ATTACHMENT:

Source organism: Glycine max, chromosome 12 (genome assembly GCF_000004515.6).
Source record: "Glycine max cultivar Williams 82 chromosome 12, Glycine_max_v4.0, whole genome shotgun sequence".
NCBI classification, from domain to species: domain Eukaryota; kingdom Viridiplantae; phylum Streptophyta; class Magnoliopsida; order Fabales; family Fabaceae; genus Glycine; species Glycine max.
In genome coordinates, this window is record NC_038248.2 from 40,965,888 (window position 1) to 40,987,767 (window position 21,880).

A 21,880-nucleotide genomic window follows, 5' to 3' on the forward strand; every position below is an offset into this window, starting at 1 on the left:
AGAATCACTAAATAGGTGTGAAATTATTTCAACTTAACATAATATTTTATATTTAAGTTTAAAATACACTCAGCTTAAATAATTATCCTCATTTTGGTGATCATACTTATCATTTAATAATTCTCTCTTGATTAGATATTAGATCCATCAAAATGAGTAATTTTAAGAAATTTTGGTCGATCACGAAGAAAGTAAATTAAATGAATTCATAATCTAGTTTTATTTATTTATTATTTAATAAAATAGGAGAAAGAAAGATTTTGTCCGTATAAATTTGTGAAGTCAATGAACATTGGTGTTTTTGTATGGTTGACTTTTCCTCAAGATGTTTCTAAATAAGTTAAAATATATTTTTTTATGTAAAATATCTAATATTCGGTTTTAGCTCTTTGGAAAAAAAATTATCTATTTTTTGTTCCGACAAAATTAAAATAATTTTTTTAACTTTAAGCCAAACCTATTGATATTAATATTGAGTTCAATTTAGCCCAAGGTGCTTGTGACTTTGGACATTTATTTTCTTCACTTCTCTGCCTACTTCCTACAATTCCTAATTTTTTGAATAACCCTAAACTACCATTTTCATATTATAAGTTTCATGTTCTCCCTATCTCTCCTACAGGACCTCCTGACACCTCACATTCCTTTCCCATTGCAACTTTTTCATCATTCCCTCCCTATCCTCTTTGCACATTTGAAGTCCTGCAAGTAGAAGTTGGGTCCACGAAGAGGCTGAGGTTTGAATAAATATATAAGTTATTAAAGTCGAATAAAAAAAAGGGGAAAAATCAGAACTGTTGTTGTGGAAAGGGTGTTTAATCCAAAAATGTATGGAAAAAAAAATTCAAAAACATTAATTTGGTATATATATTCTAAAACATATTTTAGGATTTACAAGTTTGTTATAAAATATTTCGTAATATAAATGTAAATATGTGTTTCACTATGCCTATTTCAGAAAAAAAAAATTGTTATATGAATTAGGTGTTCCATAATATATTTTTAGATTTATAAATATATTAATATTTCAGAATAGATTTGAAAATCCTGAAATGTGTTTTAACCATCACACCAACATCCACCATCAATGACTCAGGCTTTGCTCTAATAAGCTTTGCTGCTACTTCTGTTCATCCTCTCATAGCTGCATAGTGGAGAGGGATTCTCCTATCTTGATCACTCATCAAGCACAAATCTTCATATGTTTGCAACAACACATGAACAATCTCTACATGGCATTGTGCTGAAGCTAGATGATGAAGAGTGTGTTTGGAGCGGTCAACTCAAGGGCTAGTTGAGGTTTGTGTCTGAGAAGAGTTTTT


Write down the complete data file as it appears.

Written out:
Source organism: Glycine max, chromosome 12 (genome assembly GCF_000004515.6).
Source record: "Glycine max cultivar Williams 82 chromosome 12, Glycine_max_v4.0, whole genome shotgun sequence".
NCBI classification, from domain to species: domain Eukaryota; kingdom Viridiplantae; phylum Streptophyta; class Magnoliopsida; order Fabales; family Fabaceae; genus Glycine; species Glycine max.
In genome coordinates, this window is record NC_038248.2 from 40,965,888 (window position 1) to 40,987,767 (window position 21,880).

A 21,880-nucleotide genomic window follows, 5' to 3' on the forward strand; every position below is an offset into this window, starting at 1 on the left:
AGAATCACTAAATAGGTGTGAAATTATTTCAACTTAACATAATATTTTATATTTAAGTTTAAAATACACTCAGCTTAAATAATTATCCTCATTTTGGTGATCATACTTATCATTTAATAATTCTCTCTTGATTAGATATTAGATCCATCAAAATGAGTAATTTTAAGAAATTTTGGTCGATCACGAAGAAAGTAAATTAAATGAATTCATAATCTAGTTTTATTTATTTATTATTTAATAAAATAGGAGAAAGAAAGATTTTGTCCGTATAAATTTGTGAAGTCAATGAACATTGGTGTTTTTGTATGGTTGACTTTTCCTCAAGATGTTTCTAAATAAGTTAAAATATATTTTTTTATGTAAAATATCTAATATTCGGTTTTAGCTCTTTGGAAAAAAAATTATCTATTTTTTGTTCCGACAAAATTAAAATAATTTTTTTAACTTTAAGCCAAACCTATTGATATTAATATTGAGTTCAATTTAGCCCAAGGTGCTTGTGACTTTGGACATTTATTTTCTTCACTTCTCTGCCTACTTCCTACAATTCCTAATTTTTTGAATAACCCTAAACTACCATTTTCATATTATAAGTTTCATGTTCTCCCTATCTCTCCTACAGGACCTCCTGACACCTCACATTCCTTTCCCATTGCAACTTTTTCATCATTCCCTCCCTATCCTCTTTGCACATTTGAAGTCCTGCAAGTAGAAGTTGGGTCCACGAAGAGGCTGAGGTTTGAATAAATATATAAGTTATTAAAGTCGAATAAAAAAAAGGGGAAAAATCAGAACTGTTGTTGTGGAAAGGGTGTTTAATCCAAAAATGTATGGAAAAAAAAATTCAAAAACATTAATTTGGTATATATATTCTAAAACATATTTTAGGATTTACAAGTTTGTTATAAAATATTTCGTAATATAAATGTAAATATGTGTTTCACTATGCCTATTTCAGAAAAAAAAAATTGTTATATGAATTAGGTGTTCCATAATATATTTTTAGATTTATAAATATATTAATATTTCAGAATAGATTTGAAAATCCTGAAATGTGTTTTAACCATCACACCAACATCCACCATCAATGACTCAGGCTTTGCTCTAATAAGCTTTGCTGCTACTTCTGTTCATCCTCTCATAGCTGCATAGTGGAGAGGGATTCTCCTATCTTGATCACTCATCAAGCACAAATCTTCATATGTTTGCAACAACACATGAACAATCTCTACATGGCATTGTGCTGAAGCTAGATGATGAAGAGTGTGTTTGGAGCGGTCAACTCAAGGGCTAGTTGAGGTTTGTGTCTGAGAAGAGTTTTT